Robert Smith, University of Utah geophysicist, has spent much of his career studying the subsurface conditions and modeling the size of the plume that underlies Yellowstone. In 2009, Smith reported on a seismic study that showed that the plume of hot, possibly partially melted rock, dips downward from Yellowstone at an angle of 60 degrees. This plume extends 150 miles west-northwest and reaches at least 410 miles depth under the Montana-Idaho border. This is as far as the seismic imaging permits resolution of the structure.
In a work to be published in Geophysical Research Letters this month**, summarized in this Science Daily article, Smith and colleagues now report on a study of the electrical conductivity beneath Yellowstone, the first of its kind. Electrical conductivity yields an image of melted rocks plus hot salty water--the geothermal system that surrounds the magmatic plume. This plume appears larger than that revealed through seismic imaging. The plume dips at an angle of ~40 degrees to the west, extending ~400 miles east-west, and goes at least 200 miles deep. The overall picture is of a tilted molten core that looks something like a tilted tornado surrounded by a sheath of hot water. Seismic and ground-deformation studies show that the top of the plume flattens out like a pancake about 50 miles beneath Yellowstone--a 300 mile diameter pancake! Blobs of hot partially molten rock break off of the top of this reservoir and rise to feed the shallow magma chamber that is 4-10 miles below the surface in Yellowstone.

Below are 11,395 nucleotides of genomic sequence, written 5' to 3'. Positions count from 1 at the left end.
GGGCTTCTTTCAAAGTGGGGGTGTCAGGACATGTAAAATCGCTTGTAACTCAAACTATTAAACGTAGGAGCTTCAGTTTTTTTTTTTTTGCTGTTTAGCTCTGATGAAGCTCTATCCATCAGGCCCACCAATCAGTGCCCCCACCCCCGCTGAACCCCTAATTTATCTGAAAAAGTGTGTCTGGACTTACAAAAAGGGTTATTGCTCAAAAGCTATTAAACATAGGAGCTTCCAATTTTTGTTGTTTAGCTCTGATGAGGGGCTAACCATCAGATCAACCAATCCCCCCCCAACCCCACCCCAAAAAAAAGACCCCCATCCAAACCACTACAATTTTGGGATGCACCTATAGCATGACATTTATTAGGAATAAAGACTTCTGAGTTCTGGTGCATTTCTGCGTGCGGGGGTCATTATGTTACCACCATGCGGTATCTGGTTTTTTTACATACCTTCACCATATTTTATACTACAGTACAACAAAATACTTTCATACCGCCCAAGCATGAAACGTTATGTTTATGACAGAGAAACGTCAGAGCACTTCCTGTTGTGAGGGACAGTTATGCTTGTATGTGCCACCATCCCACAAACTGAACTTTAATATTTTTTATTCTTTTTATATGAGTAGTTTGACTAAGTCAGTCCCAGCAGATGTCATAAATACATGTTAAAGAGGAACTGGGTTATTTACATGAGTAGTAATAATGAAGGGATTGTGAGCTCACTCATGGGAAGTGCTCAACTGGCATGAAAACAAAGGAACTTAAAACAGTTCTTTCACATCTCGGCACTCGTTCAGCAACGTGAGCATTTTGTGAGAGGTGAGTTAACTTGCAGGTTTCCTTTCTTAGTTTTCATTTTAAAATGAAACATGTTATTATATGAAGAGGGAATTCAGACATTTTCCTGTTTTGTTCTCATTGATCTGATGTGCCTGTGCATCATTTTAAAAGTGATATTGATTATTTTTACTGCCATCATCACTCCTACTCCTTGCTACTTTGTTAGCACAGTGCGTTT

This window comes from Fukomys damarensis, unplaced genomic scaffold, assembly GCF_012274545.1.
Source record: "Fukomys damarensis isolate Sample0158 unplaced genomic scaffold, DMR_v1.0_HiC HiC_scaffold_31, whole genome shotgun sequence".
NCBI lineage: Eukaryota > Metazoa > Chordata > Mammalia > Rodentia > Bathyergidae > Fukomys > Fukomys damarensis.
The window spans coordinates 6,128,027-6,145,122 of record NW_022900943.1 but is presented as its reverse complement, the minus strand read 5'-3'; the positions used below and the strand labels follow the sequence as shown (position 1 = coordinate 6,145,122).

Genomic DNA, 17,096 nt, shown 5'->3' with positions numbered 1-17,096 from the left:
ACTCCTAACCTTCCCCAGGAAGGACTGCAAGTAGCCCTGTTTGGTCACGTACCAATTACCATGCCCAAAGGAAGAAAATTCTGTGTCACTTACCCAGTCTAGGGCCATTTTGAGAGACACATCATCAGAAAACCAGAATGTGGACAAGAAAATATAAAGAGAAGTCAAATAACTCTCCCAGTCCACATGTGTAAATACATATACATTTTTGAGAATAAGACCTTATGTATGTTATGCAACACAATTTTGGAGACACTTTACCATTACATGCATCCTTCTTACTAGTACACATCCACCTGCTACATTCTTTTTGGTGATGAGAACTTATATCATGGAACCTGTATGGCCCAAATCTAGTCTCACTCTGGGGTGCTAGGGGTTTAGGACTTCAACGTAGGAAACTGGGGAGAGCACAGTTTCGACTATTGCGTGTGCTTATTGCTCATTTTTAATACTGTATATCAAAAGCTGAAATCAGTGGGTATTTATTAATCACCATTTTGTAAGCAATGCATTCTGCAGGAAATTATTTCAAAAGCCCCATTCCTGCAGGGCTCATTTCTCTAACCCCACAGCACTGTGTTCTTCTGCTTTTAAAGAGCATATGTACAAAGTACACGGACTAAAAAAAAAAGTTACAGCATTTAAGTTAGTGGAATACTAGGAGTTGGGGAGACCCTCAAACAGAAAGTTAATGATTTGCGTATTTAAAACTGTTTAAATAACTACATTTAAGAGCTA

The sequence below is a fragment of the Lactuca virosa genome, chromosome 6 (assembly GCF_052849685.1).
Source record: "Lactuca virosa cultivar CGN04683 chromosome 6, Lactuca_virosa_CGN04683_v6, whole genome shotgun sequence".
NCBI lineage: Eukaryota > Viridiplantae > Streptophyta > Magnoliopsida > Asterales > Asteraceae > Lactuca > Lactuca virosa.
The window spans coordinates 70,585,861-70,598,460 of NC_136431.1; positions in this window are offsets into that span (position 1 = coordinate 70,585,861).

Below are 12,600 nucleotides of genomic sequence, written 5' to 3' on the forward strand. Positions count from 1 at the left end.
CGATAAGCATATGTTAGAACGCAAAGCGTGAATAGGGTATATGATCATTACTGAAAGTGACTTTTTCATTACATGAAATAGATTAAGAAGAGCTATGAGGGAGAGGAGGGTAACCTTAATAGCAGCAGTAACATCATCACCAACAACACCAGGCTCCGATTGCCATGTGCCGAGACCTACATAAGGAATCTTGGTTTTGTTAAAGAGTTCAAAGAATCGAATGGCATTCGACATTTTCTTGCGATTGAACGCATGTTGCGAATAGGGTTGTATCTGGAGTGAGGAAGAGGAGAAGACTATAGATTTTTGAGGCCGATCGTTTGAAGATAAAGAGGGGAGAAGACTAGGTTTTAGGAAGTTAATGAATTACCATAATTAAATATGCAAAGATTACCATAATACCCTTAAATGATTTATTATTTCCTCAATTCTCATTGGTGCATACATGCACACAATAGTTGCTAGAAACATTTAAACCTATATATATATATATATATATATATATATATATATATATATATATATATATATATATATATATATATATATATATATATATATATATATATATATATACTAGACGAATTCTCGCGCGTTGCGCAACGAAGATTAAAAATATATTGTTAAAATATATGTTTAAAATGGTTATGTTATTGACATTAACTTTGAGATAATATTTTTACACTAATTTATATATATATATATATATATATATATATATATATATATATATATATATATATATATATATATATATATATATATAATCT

**Zhdanov, M.S., Smith, R.B., Gribenko, A., Cuma, M., and Green, M., Three-dimensional inversion of large-scale EarthScope magnetotelluric data based on the Integral Equation Method: Geoelectricla imaging of the Yellowstone conductive mantle plume, Geophys. Res. Lett., doi:10.1029/2011GL047346, in press. 2011.